Vodacom Shareholders Vote In Favor Of Safaricom Majority Share Acquisition
South African telecommunications giant Vodacom’s minority shareholders voted overwhelmingly in favor of plans to acquire a majority share in Kenya’s largest company and major East African telecoms firm, Safaricom.
The shareholders voted at the telecoms company’s annual general meeting, with 99.59 percent voting in support of the resolution, while only 0.40 percent were against the acquisition, according to IOL.
In May Vodacom proposed the purchase of a 34.94 percent indirect stake set to be bought from the Kenyan government.
The stake is worth around $2.76 billion, based on Safaricom’s share price on the Nairobi Securities Exchange, according to Fin24.
The agreement will see Vodacom acquire 87.5 percent of the issued share capital of Vodafone Kenya Limited, and Vodafone will subscribe for new Vodacom Group shares.
Vodacom CEO Shameel Joosub commented on the positive vote in favor of the Safaricom acquisition.
“The vote of confidence from Vodacom’s minority shareholders is an important milestone in our journey to become a leading digital company and empowering a connected society,” Joosub said, according to ITWeb.
“This is an exciting deal that provides Vodacom shareholders with access to a high growth, high margin and high cash generating business in the attractive Kenyan market. The proposed transaction increases our presence in East Africa and makes Vodacom a formidable player in financial services on the continent,” he added.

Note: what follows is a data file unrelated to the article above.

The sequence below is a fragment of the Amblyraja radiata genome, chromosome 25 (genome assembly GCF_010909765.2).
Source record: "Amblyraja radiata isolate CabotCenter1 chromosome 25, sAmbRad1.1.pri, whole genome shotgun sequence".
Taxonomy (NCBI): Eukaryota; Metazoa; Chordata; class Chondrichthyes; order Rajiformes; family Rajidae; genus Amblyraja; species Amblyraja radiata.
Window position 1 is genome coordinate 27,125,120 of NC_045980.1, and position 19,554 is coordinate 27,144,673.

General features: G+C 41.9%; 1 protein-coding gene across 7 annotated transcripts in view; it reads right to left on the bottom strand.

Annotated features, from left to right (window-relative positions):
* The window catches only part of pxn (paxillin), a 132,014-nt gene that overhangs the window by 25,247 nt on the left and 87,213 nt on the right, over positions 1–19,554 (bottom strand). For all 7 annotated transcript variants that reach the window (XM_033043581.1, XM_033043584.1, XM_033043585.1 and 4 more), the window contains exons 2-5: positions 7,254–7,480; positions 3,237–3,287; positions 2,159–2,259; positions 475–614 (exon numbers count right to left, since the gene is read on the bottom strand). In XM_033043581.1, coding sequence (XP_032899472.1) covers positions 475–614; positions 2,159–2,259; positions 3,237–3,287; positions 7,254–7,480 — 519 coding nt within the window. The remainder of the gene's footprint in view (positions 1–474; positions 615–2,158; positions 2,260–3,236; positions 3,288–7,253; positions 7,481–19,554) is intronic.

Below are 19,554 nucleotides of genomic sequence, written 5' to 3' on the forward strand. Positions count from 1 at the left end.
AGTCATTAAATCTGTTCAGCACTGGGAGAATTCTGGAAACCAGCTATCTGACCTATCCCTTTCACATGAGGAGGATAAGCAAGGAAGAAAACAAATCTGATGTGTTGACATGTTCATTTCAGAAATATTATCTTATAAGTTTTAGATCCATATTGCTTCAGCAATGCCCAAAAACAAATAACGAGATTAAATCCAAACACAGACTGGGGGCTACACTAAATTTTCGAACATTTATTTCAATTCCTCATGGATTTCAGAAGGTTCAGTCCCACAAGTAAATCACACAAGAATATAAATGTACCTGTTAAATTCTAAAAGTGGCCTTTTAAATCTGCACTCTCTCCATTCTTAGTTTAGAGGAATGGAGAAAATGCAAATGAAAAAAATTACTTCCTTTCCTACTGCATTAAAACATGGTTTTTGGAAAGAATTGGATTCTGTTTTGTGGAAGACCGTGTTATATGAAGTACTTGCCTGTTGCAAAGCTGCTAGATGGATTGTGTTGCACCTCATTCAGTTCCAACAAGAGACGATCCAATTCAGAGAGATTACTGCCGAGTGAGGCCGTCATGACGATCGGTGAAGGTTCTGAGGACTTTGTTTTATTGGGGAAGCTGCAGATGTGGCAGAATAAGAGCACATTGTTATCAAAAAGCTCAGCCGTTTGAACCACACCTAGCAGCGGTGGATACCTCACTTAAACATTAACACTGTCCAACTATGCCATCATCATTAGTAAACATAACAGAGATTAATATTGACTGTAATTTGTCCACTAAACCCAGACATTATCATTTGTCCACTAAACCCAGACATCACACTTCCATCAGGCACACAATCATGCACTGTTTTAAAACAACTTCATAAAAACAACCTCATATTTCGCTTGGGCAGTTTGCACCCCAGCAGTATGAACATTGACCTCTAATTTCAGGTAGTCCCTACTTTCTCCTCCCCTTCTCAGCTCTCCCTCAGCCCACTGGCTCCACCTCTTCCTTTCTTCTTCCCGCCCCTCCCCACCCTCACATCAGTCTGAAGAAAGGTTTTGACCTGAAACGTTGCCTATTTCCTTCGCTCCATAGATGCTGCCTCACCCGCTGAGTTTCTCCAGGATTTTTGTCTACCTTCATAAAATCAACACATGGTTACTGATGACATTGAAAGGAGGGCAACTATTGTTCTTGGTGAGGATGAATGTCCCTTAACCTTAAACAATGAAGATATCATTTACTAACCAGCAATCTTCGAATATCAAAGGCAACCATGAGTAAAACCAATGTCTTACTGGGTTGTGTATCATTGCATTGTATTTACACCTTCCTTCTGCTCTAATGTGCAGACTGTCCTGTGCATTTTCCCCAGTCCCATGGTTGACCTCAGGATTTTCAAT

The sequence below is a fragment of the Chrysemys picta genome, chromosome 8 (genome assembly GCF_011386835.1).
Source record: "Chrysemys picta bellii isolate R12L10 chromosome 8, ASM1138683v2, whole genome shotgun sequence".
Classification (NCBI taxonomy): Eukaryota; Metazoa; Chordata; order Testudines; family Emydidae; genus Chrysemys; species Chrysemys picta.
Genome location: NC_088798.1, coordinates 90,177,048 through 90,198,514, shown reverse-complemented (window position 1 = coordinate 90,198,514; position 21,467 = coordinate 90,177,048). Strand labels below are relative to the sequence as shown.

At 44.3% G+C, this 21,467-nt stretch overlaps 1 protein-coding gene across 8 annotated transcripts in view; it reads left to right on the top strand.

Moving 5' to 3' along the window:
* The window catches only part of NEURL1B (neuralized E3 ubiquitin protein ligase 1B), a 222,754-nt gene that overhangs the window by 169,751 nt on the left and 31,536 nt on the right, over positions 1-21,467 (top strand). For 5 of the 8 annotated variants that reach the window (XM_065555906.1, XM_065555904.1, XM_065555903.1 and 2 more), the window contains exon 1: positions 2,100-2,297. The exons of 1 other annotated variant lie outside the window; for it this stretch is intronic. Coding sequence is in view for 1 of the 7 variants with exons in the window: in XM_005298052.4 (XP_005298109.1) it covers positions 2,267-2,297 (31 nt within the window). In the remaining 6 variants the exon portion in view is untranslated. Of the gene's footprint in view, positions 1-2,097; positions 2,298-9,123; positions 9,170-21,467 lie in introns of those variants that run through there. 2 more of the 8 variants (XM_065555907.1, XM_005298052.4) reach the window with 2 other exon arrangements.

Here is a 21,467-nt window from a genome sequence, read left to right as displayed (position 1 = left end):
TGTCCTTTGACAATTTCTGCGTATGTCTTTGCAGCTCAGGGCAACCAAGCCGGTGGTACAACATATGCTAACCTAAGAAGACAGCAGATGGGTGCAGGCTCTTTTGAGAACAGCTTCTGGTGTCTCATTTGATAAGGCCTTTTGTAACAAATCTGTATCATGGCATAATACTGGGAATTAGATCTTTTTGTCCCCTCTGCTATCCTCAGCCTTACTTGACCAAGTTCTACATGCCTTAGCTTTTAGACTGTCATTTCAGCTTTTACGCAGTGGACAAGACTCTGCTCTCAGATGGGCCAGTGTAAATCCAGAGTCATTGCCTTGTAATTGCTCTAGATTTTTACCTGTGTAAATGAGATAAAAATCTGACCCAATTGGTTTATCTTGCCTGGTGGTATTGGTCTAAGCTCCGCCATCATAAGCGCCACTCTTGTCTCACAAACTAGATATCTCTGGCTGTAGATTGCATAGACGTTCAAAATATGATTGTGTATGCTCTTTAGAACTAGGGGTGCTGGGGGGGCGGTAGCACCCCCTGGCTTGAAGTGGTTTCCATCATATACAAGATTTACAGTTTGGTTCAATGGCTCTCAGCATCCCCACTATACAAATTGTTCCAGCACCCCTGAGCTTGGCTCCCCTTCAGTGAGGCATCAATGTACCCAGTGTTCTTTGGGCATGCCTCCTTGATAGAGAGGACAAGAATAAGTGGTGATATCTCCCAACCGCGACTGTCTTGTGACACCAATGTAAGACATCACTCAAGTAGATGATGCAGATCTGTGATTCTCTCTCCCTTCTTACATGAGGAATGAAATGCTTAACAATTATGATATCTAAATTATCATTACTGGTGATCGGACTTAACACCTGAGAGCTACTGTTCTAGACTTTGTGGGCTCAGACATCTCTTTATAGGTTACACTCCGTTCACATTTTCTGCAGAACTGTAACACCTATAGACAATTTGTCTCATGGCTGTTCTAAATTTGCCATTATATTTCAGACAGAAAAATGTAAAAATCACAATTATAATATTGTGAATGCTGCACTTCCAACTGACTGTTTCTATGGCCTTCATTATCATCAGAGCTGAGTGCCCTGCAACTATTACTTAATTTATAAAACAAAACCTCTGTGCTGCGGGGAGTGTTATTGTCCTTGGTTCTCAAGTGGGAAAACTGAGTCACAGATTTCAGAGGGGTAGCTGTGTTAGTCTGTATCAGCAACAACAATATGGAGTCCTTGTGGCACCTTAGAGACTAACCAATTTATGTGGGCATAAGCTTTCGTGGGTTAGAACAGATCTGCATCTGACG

Majority share in regional market leader
Ownership of Safaricom, Kenya’s market leader, is currently split between the government of Kenya (35 percent), Vodafone Kenya (39.93 percent), public investors (25 percent) and Safaricom employees (0.07 percent).
Once the acquisition is finalised, Vodacom, with 65 percent of its own company owned by Vodafone International, would become a majority stakeholder.
After recent deals in India and the Netherlands for Vodafone International, Vodacom’s Safaricom acquisition provides the England-based firm with a second market-leader within the African region, after Vodacom in South Africa.
The transaction remains subject to certain regulatory approvals and conditions in both Kenya and South Africa.
Accounced in May, Vodacom’s full-year profit rose from last year, thanks in part to strong customer additions as the mobile operator welcomed three million new subscribers in South Africa. Profit for the year ended March 31 rose to around $1 billion, while its revenue rose 1.5 percent to $6.13 billion, according to MarketWatch.
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